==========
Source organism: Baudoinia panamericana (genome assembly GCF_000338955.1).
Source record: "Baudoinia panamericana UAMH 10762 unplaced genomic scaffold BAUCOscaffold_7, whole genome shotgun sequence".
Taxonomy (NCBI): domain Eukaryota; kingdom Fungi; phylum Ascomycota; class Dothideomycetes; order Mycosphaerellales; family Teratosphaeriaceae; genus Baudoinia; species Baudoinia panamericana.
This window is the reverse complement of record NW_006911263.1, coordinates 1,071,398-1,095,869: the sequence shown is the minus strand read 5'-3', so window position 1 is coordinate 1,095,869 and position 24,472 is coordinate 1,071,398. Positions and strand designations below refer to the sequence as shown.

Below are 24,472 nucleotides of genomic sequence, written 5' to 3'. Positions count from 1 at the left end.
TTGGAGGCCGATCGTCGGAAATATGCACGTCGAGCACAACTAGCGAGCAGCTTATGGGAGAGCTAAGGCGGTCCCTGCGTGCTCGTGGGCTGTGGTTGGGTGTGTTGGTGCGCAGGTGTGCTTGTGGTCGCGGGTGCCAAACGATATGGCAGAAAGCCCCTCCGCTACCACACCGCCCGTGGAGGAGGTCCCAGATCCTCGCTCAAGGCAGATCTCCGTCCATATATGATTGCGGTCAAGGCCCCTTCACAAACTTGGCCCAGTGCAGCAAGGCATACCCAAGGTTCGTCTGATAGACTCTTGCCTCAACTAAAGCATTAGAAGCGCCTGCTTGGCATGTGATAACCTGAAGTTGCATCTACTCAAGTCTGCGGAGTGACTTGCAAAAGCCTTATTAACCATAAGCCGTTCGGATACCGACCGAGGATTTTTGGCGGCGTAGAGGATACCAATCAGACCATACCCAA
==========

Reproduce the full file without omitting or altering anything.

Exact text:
Source organism: Baudoinia panamericana (genome assembly GCF_000338955.1).
Source record: "Baudoinia panamericana UAMH 10762 unplaced genomic scaffold BAUCOscaffold_7, whole genome shotgun sequence".
Taxonomy (NCBI): domain Eukaryota; kingdom Fungi; phylum Ascomycota; class Dothideomycetes; order Mycosphaerellales; family Teratosphaeriaceae; genus Baudoinia; species Baudoinia panamericana.
This window is the reverse complement of record NW_006911263.1, coordinates 1,071,398-1,095,869: the sequence shown is the minus strand read 5'-3', so window position 1 is coordinate 1,095,869 and position 24,472 is coordinate 1,071,398. Positions and strand designations below refer to the sequence as shown.

Below are 24,472 nucleotides of genomic sequence, written 5' to 3'. Positions count from 1 at the left end.
TTGGAGGCCGATCGTCGGAAATATGCACGTCGAGCACAACTAGCGAGCAGCTTATGGGAGAGCTAAGGCGGTCCCTGCGTGCTCGTGGGCTGTGGTTGGGTGTGTTGGTGCGCAGGTGTGCTTGTGGTCGCGGGTGCCAAACGATATGGCAGAAAGCCCCTCCGCTACCACACCGCCCGTGGAGGAGGTCCCAGATCCTCGCTCAAGGCAGATCTCCGTCCATATATGATTGCGGTCAAGGCCCCTTCACAAACTTGGCCCAGTGCAGCAAGGCATACCCAAGGTTCGTCTGATAGACTCTTGCCTCAACTAAAGCATTAGAAGCGCCTGCTTGGCATGTGATAACCTGAAGTTGCATCTACTCAAGTCTGCGGAGTGACTTGCAAAAGCCTTATTAACCATAAGCCGTTCGGATACCGACCGAGGATTTTTGGCGGCGTAGAGGATACCAATCAGACCATACCCAA